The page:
While Emirates has become synonymous with the Airbus A380 and is, despite the current unfavorable circumstances, optimistic about the aircraft’s future, the relationship was not as rosy as it might appear at first sight. While the story has developed into a beautiful marriage, whereupon the A380 has become a beautiful, white swan to Emirates, others have rejected it to be an ugly duckling as the current crisis raged on.
“A very serious issue“
In events that shocked nobody, the Airbus A380 program ran into delays. And delays meant trouble for operators that planned to have the aircraft by a certain time, as expansion plans were drawn up beforehand.
The Dubai airline was no exception. When the European manufacturer announced more delays to the deliveries of the aircraft in October 2006, Emirates’ own President Tim Clark had enough.
“This is a very serious issue for Emirates and the company is now reviewing all its options,” Clark stated at the time. The executive argued that the delivery delays would slow down the airline’s ambitious plans. Upon the initial order of the double-decker, it expected to receive them in September 2006, a month prior to Clark’s comments.
“If there is a further delay, as our first delivery is now set for August 2008, there may be cancellations down the line,” Clark reiterated his point in mid-October 2006. “I hope Airbus puts their house in order,” he affirmed, as Emirates had “invested a lot in ground facilities so we have to stick with the order for now.” Furthermore, the A380 was in a league of its own regarding its capacity and with ambitious growth plans, as at that point, there was nothing that came close to the double-decker, added Clark.
Unfortunate crisis and fat shaming
The aircraft finally reached Dubai upon delivery in July 2008, when A6-EDA arrived in the United Arab Emirates city. Yet it had a problem and it was shamed for it.
“We have not yet engaged with Airbus as regards not only the delay but the fact that it is overweight,” Clark commented on the situation in late-October 2006. While hindsight is always 20/20, that was a huge problem at the time – the 2008 financial crisis was oncoming, and with it, a huge spike in oil prices. Steadily rising since the early-2000s, they peaked in July 2008 at $147 per barrel. Flying such a behemoth with four engines, coupled with a sharp increase in fuel costs, became a costly affair. Fuel-related expenses spiked for Emirates, as it outlined in its FY2008 financial report that fuel comprised 36.2% of its operating costs, an increase of 18.8% compared to FY2007.
“In the financial year 2008/09, the group met these awesome challenges with determination, improved efficiency and fresh, market-leading initiatives,” commented on the year’s results chairman and chief executive of Emirates Ahmed bin Saeed Al-Maktoum in May 2009.
Slimming down the A380, amidst the rapid surge in fuel prices, was “immense pressure,” Tom Williams, a now-retired executive of Airbus, stated in July 2008. All in all, the manufacturer wanted to trim as much as three tons off the weight of the Super Jumbo in order to improve the overall package of the A380.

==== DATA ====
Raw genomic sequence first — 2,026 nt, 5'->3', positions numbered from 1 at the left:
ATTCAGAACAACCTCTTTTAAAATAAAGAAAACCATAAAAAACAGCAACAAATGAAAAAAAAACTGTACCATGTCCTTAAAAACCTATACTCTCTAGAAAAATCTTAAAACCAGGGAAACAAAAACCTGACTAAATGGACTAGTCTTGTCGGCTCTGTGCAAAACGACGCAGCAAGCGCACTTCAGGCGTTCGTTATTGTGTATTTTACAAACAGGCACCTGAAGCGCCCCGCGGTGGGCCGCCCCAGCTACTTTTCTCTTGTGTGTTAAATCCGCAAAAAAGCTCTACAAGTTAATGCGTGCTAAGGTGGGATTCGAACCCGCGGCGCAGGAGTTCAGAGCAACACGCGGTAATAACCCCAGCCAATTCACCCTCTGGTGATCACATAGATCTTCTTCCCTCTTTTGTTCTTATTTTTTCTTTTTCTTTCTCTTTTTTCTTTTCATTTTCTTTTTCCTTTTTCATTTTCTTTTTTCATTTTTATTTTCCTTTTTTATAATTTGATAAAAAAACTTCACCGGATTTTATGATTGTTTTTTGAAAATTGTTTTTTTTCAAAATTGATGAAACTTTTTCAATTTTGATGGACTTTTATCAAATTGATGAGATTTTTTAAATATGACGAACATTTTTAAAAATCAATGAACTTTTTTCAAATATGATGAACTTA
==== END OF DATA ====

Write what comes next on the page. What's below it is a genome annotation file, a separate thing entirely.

Nevertheless, Emirates always knew that they had found a jewel.
“The Emirates A380 double-decker launched a new era, evoking the leisurely travel of cruise ships, with a Shower Spa in First Class, the first-ever for a commercial airline and a spacious onboard Lounge for premium passengers,” Clark added to Al-Maktoum’s comments of May 2009.
Even with the announced weight issues in October 2006, the British executive remarked that the aircraft “will still be a hugely potent profit generator for us,” and that the A380 would remain an integral part of the airline’s future.
Running its course
While it has so far remained an integral part of the airline’s fleet, much like every relationship between an aircraft and an airline, it slowly has begun to run its course.
The Airbus A380 might have its advantages, but it also has its fair share of downsides. The high operating and acquisition costs, relative inflexibility in terms of where it can be deployed to remain profitable make for a bad combination in a world where one must remain flexible in order to weather the crisis. After all, Emirates paused its Super Jumbo operations for four months between March and July 2020, as simply put there were not enough passengers to employ the A380. In addition, the double-decker can hold up to 88 cubic meters of cargo in its belly, while the Boeing 777-300ER – up to 125 cubic meters. Cargo was a major driver of revenue throughout the crisis.
“The revenue we’re getting from cargo is substantial. Not only it allows us to cover our operating costs, but it also allows us to make profits,” said Tim Clark.
Throughout the 2010s, Emirates pushed hard for Airbus to introduce a stretched or a re-engined variant of the Super Jumbo.
Alas, it never materialized. The A380 had run its course even before the current crisis began. On the saddest Valentine’s Day to #AvGeeks in 2019, the manufacturer and the airline agreed to reshuffle the latter’s order book, reduce the total order for the A380 from 162 to 123 aircraft and instead, take up 40 Airbus A330-900neo and 30 Airbus A350-900 aircraft.
Still, Clark remains optimistic. Despite the current downturn, and the lackluster demand for international travel, Emirates expects to fly its whole fleet of A380s by 2022, the same year their last delivery is now scheduled to take place.
“My own view, and it’s always an optimistic view, is by end of next calendar year or the first quarter of 2022 we’ll have all our A380s flying.”